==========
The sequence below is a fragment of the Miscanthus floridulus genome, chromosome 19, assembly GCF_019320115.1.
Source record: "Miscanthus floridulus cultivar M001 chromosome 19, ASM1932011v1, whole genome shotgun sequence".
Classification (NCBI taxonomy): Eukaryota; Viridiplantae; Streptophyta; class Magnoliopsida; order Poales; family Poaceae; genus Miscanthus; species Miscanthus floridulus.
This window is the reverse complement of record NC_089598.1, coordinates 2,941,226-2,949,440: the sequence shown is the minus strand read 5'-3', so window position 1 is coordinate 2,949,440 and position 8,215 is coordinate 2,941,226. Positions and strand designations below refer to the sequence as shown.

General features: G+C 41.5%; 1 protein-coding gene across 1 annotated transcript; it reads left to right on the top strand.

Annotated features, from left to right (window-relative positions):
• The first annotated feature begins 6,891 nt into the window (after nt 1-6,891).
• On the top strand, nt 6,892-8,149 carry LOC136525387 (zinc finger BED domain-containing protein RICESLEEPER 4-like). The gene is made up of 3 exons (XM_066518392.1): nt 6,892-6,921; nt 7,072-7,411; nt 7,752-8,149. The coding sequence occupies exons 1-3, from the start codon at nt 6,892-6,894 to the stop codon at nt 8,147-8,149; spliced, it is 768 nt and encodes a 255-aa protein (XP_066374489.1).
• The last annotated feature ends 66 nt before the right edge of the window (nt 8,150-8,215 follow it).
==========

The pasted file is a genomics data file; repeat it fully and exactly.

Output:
The sequence below is a fragment of the Miscanthus floridulus genome, chromosome 19, assembly GCF_019320115.1.
Source record: "Miscanthus floridulus cultivar M001 chromosome 19, ASM1932011v1, whole genome shotgun sequence".
Classification (NCBI taxonomy): Eukaryota; Viridiplantae; Streptophyta; class Magnoliopsida; order Poales; family Poaceae; genus Miscanthus; species Miscanthus floridulus.
This window is the reverse complement of record NC_089598.1, coordinates 2,941,226-2,949,440: the sequence shown is the minus strand read 5'-3', so window position 1 is coordinate 2,949,440 and position 8,215 is coordinate 2,941,226. Positions and strand designations below refer to the sequence as shown.

General features: G+C 41.5%; 1 protein-coding gene across 1 annotated transcript; it reads left to right on the top strand.

Annotated features, from left to right (window-relative positions):
• The first annotated feature begins 6,891 nt into the window (after nt 1-6,891).
• On the top strand, nt 6,892-8,149 carry LOC136525387 (zinc finger BED domain-containing protein RICESLEEPER 4-like). The gene is made up of 3 exons (XM_066518392.1): nt 6,892-6,921; nt 7,072-7,411; nt 7,752-8,149. The coding sequence occupies exons 1-3, from the start codon at nt 6,892-6,894 to the stop codon at nt 8,147-8,149; spliced, it is 768 nt and encodes a 255-aa protein (XP_066374489.1).
• The last annotated feature ends 66 nt before the right edge of the window (nt 8,150-8,215 follow it).